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I'm trying to solve the expression $$\lim_{x\to\infty} \frac{x^{2x}}{x^{5x}}.$$ I know the limit is equal to $0,$ and since the numerator and denominator go to infinity as $x$ goes to infinity, I should be able to use L'Hôpital's rule but it doesn't seem to work.

Is this the wrong approach? If so, how would you solve this?

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    $\begingroup$ Rewrite using logarithm $\endgroup$ Feb 26, 2018 at 18:34
  • $\begingroup$ What is your question? You ask one question in the title, and another, different expression in the body of the post. Please edit the limit in the body to match the limit in the title, or vice-versa, edit the limit in the title to match the limit in the body of your question. $\endgroup$
    – amWhy
    Feb 26, 2018 at 18:53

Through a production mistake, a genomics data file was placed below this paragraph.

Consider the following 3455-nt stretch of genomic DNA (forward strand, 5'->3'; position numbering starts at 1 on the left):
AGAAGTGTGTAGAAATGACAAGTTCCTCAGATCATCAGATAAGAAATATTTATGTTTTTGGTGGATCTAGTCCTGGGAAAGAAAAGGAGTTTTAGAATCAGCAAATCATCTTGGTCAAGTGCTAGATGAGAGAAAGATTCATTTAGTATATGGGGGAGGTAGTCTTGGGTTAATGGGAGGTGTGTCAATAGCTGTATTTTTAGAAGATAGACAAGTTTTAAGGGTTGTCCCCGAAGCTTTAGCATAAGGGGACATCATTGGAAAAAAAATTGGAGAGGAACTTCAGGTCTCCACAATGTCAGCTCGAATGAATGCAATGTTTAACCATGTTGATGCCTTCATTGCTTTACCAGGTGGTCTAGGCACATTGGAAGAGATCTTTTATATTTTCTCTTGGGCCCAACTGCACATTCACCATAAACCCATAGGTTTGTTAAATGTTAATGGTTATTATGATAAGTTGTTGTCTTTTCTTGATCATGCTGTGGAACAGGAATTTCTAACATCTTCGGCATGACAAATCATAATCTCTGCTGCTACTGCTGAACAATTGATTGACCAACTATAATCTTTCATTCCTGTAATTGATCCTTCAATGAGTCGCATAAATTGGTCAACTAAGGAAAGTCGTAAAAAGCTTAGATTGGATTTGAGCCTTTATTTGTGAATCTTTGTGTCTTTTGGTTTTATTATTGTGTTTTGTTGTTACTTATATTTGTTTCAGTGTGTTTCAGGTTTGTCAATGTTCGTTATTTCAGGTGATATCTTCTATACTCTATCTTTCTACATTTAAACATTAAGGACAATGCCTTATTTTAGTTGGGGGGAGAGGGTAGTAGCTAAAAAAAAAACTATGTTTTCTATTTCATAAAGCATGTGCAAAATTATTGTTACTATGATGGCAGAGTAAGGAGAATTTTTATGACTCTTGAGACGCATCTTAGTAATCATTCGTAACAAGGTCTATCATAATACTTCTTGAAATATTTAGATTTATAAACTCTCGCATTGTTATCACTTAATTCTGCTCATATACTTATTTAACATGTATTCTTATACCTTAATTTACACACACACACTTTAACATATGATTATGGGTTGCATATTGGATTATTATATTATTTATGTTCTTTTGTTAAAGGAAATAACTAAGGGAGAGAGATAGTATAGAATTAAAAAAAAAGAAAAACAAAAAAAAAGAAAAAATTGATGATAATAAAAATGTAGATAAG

• $\begingroup$ @TonyS.F. I think there's a much simpler approach, based only on the laws of exponents. $\endgroup$
    – amWhy
    Feb 26, 2018 at 18:55
  • $\begingroup$ @amWhy you're right, see the answer by vadim123 $\endgroup$ Feb 26, 2018 at 18:56

2 Answers 2

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$$\frac{x^{2x}}{x^{5x}}=x^{-3x}=\frac{1}{(x^x)^3}$$ No need for L'Hopital's rule, as the denominator goes to $\infty $ as $x\to\infty$.

The question in the title is different, but solved the same way.

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$$\frac {x^{2x}}{x^{5x}}=x^{2x-5x}=x^{-3x} $$

$$=e^{-3x\ln (x)} $$

When $x\to +\infty, -3x\ln (x)\to-\infty $ and

$$e^{-3x\ln (x)}\to 0$$

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